Stephen Rosenholtz discusses our tendency to stop learning when we gain sufficient skill for immediate objectives. By differentiating parts of us and integrating them into action, we can improve clarity and ease of movement. Students assess their bodies while lying down.
Arm Extensions and Contractions (05:59)
Students lie on their right side with knees and arms stacked. They move their top palm beyond the bottom palm and back. They observe how their head might make the movement easier and feel how their spine and ribs twist.
Leg Extensions and Contractions (03:49)
Students lie on their right side with knees and arms stacked. They move their top knee beyond the bottom knee and back. Rosenholtz also instructs them to imagine the movement.
Arm and Leg Extensions and Contractions (03:45)
Students compare their right and left sides. They return to the right side and simultaneously move their top knee and arm beyond the bottom knee and arm. They observe their breathing and twisting.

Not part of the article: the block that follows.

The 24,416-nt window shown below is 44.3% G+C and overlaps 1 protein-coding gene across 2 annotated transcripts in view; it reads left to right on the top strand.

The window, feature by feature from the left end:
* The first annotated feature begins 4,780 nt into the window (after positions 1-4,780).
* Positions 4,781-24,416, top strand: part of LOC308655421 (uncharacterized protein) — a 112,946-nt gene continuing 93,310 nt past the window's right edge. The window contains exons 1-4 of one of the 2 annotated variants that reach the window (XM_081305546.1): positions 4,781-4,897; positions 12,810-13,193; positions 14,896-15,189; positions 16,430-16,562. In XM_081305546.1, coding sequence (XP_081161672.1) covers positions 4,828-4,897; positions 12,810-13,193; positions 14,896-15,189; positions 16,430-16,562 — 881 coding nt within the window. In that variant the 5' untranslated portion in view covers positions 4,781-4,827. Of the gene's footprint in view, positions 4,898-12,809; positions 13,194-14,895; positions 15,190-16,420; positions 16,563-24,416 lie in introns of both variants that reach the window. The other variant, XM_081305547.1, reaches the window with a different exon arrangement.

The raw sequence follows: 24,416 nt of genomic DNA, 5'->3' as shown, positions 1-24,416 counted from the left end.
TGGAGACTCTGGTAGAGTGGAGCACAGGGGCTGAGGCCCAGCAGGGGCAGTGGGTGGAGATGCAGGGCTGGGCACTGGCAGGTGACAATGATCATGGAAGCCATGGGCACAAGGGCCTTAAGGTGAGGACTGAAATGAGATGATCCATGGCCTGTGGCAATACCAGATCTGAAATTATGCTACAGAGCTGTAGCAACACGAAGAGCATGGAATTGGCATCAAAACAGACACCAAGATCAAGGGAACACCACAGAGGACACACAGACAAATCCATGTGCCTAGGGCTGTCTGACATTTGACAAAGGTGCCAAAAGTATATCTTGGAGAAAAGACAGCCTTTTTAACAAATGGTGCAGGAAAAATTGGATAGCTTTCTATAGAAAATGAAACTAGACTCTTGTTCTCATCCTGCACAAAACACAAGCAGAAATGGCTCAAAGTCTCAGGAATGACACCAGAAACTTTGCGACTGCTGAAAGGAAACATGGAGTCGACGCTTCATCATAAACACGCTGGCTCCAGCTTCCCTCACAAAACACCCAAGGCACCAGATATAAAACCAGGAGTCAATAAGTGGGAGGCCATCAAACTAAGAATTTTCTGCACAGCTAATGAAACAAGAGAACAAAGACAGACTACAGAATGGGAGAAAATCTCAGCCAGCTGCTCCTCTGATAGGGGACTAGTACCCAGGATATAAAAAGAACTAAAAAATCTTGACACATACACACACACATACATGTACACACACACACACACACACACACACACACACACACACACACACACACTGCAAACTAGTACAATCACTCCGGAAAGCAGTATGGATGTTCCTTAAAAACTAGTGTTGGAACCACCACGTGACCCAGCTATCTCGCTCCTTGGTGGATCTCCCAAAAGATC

Differentiating Shoulder and Hip Movements (02:39)
Students lying on their sides move their top shoulder and arm forward while moving their top hip and leg backward. Then they move both forward and back simultaneously, feeling greater ease after differentiation.
Movement Efficiency (04:49)
Heavy work is done by the strongest muscles, connected to the pelvis; power is transmitted throughout the skeleton. Students push against the floor with their left foot to lift the left hip while reaching with their left arm toward the ceiling.
Switching Sides: Arm and Leg Extensions and Contractions (04:32)
Students lie on their left sides and move the top palm and knee beyond the bottom palm and knee. Then they differentiate the movement by extending their top shoulder and hip in opposite directions.
Standing Arm and Leg Extension (04:03)
Feldenkrais valued the human brain above all else. Students stand and reach alternate arms and hips forward. They end the session by walking around the room.
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